If you didn’t already know it, Amazon really wants to deliver stuff to your door using unmanned aerial vehicles (UAVs), commonly known as drones.
Amazon boss Jeff Bezos unveiled a prototype of the Prime Air delivery drone in 2013, and several redesigns later, the company is surely coming close to a platform that it hopes will transform its delivery operation. Of course, it first has to convince the Federal Aviation Administration that such an aerial-based delivery system is safe, so a full-fledged, autonomous delivery service could still be a ways off.
But that hasn’t stopped Amazon from investing huge amounts of money in developing and testing a system that it believes will one day drive its drone-based delivery operation.
Part of that work includes filing numerous patent applications that may or may not one day become part of the final platform, though each one offers insight into some of the team’s thought processes as it tackles various challenges.
The latest patent, granted by the United States Patent and Trademark Office this week and spotted by GeekWire, explores the various methods by which Amazon’s drone could signal its arrival at a delivery address, and how it might interact with the customer as they step outside their home.
For some people, parts of the patent are likely to conjure up images from Close Encounters of the Third Kind when the alien spaceship lands on Earth, lights blazing as it plays a catchy ditty together with colorful flashing lights. Though Amazon’s drone won’t be quite as big.
Alarm and confusion?
Noting how a customer “may be alarmed or confused” when a noisy drone approaches their property, Amazon’s filing goes on to list a number of ways that its flying machine could signal its intentions or interact with them.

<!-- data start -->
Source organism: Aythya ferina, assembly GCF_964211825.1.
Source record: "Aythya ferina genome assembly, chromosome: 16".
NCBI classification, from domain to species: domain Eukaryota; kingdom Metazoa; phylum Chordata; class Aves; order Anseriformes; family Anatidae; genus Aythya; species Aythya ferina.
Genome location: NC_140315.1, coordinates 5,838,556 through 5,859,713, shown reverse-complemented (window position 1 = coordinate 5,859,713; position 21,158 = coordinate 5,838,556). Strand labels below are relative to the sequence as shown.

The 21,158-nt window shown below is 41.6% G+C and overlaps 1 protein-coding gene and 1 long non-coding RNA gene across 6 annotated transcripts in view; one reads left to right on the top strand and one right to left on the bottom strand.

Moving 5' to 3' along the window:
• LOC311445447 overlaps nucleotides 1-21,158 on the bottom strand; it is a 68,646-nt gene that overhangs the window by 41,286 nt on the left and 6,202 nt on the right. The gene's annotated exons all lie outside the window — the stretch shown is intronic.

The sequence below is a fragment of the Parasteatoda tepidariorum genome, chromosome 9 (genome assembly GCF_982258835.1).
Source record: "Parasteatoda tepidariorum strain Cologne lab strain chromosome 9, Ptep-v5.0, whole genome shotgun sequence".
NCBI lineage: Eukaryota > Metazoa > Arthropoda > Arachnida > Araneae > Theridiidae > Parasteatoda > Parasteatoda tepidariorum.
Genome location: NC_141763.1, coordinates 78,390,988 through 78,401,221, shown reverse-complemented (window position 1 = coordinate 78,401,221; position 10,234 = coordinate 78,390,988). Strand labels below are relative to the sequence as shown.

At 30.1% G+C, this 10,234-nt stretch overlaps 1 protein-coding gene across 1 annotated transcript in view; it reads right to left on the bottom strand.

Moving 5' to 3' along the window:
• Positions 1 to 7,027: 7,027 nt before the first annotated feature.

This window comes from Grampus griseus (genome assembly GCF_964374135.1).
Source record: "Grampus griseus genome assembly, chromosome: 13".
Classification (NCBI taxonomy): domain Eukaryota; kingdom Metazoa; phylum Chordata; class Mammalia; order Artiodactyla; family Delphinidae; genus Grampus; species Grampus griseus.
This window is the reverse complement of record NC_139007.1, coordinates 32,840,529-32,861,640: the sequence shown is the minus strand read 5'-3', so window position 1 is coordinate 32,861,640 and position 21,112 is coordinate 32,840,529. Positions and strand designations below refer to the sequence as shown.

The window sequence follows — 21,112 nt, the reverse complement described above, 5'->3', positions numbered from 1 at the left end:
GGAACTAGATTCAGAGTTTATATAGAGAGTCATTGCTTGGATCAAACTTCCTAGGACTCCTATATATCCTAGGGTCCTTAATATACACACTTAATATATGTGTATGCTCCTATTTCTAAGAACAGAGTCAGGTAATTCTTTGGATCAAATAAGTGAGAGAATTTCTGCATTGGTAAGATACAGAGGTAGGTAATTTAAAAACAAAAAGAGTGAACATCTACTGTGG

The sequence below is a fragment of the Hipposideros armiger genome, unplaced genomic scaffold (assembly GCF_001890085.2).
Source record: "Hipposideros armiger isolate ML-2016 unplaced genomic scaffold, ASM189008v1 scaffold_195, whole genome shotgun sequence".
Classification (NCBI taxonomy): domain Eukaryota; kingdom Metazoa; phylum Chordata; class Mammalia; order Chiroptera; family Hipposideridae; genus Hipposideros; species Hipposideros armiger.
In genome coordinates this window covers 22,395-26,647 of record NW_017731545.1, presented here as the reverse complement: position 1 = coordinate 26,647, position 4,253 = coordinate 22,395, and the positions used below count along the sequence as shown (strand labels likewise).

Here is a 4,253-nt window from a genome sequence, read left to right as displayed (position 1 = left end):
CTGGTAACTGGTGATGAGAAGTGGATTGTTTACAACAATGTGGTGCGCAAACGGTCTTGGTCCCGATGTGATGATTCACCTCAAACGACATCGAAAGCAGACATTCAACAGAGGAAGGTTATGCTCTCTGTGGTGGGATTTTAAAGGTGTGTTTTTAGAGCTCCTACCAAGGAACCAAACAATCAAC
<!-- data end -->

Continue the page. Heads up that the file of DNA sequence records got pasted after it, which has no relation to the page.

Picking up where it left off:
It describes the kind of procedures you might expect, such as sending texts to the customer to update them on the drone’s whereabouts, with its real-time location shown on a map.
But it also talks about how lights and speakers could activate as the drone approaches the customer’s property. It might announce its arrival “by emitting a warning sound, a pleasant tune, or other audio,” the patent says.
The drone may even incorporate a projector capable of displaying a landing or drop zone, or even a message that it projects onto a wall or the ground. That message might tell the customer to clear away an object — anything from a piece of furniture to the pet dog — for a safe delivery, or the projector could beam light directly onto the obstacle, signaling to the customer to take action.
Of course, for the full Close Encounters effect, which would have a good chance of scaring the bejeezus out of unwitting neighbors with little knowledge of Amazon’s drone operations, the deliveries and subsequent light show would have to take place at night, though the company’s patent says the projectors could still function effectively in the evening or in shaded areas.
Other Amazon patents for its planned airborne delivery service include ideas for using the tops of street lights, cell towers, and church steeples as drone recharging stations to enable long-distance deliveries; beehive-like drone towers located in or close to urban areas for deliveries to city addresses; and even giant floating warehouses that the drones buzz to and from during delivery runs. No, we can’t imagine that last one happening any time soon, either.
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